Despite physical boundaries, here he is, mustering every ounce of his remaining energy to share his vision with us in Hong Kong, a city where he found a distinct divergence between the building patterns in Hong Kong and his principle to value nature.

“From time to time you see tall buildings spring up next to mountains, facing them or backing them, but I’m not so sure if they have to be this way, as the judgment should happen between the walls and nature,” he says.

“It is quite wonderful to be surrounded by green as it makes the landscape more pleasant, but it doesn’t mean you should artificially add more plants to the buildings. If you really love green, you should be respectful to it and it’s the way for a green landscape to become more natural.

“Finding the right dimension and right materials for a building is more important to creating a more living atmosphere than just adding green to it.”

This is one spot-on observation for a foreign architect who never designed for Asia; though it’s not hard to discover one sad fact of living in Hong Kong is that the closest to nature you can get is the Victoria Harbour or mountain views from the windows.

You would know this by just taking a short stroll on the streets and sidewalks in the city that are most of the time darkened by soaring towers. Living close to nature appears to be the privilege for only the rich, who can afford to live on The Peak or Repulse Bay; in central districts, the race to the clouds will only escalate.

“I wonder if having more tall buildings is the rightful way to solving the housing problems in Hong Kong in the future,” he says sceptically.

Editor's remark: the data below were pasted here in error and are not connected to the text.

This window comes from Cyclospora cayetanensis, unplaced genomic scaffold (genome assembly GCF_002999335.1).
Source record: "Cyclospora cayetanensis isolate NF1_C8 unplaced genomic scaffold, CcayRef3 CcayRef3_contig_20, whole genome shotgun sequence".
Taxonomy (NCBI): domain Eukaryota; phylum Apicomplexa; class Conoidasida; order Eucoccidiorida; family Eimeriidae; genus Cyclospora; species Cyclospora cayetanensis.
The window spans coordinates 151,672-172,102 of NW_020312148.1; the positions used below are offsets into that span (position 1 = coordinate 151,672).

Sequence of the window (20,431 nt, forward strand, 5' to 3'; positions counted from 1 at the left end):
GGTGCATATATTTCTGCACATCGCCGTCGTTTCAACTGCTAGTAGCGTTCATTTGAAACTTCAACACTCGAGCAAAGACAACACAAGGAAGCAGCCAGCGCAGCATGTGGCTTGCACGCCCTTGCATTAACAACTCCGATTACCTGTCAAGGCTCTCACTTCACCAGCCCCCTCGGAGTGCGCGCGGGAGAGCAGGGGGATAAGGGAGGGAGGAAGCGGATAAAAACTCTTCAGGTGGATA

“The lack of land in Hong Kong forces buildings to go up. But I doubt if this is the most pleasurable way of infrastructures. I’d like to see something different, something more respectful to nature. I like to see more buildings sharing the life of the city itself.”

This mindset is best reflected in the Cathedral of Our Lady of the Angels, a project he completed in downtown Los Angeles in 2002.

The church, clothed in adobe with laconic geometric shapes, blends harmoniously with its surroundings, yet stands out majestically and mystically on West Temple Street as a lively expression of the 21st century Catholic spirit.

The architect makes sure visitors to the cathedral travel through a spiritual journey from the secular to the sacred, formed by meticulous floor plans step by step – from the lower plaza to a grand staircase, which leads to the upper plaza directing to a great monumental bronze gate by sculptor Robert Graham.

Inside the cathedral you can find a large use of alabaster as a substitute for stained glass windows that illuminates the interior softly, installing a thoughtful calm and a sense of solemness in the space.

The structure is a replacement of the Cathedral of Saint Vibiana, which was severely damaged by a devastating earthquake in 1994.

“I believe the city is built mostly by residents, therefore, to have the fortune of getting jobs meant for a large portion of the public is one of the greatest jobs that you can get as an architect,” Moneo says with joy.

“As an architect, you should be ready to do these kinds of jobs when the opportunities come to your hand.”